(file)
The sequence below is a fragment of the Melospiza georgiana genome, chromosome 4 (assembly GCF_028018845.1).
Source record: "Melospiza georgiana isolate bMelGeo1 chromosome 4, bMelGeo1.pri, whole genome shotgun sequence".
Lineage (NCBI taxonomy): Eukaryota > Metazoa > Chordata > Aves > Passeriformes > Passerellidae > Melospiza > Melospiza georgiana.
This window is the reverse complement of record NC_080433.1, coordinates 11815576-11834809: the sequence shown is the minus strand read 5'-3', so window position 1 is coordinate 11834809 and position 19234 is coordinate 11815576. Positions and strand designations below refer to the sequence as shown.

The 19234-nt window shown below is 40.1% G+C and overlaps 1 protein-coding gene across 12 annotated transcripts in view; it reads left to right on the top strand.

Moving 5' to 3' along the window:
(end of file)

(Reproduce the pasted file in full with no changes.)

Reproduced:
The sequence below is a fragment of the Melospiza georgiana genome, chromosome 4 (assembly GCF_028018845.1).
Source record: "Melospiza georgiana isolate bMelGeo1 chromosome 4, bMelGeo1.pri, whole genome shotgun sequence".
Lineage (NCBI taxonomy): Eukaryota > Metazoa > Chordata > Aves > Passeriformes > Passerellidae > Melospiza > Melospiza georgiana.
This window is the reverse complement of record NC_080433.1, coordinates 11815576-11834809: the sequence shown is the minus strand read 5'-3', so window position 1 is coordinate 11834809 and position 19234 is coordinate 11815576. Positions and strand designations below refer to the sequence as shown.

The 19234-nt window shown below is 40.1% G+C and overlaps 1 protein-coding gene across 12 annotated transcripts in view; it reads left to right on the top strand.

Moving 5' to 3' along the window: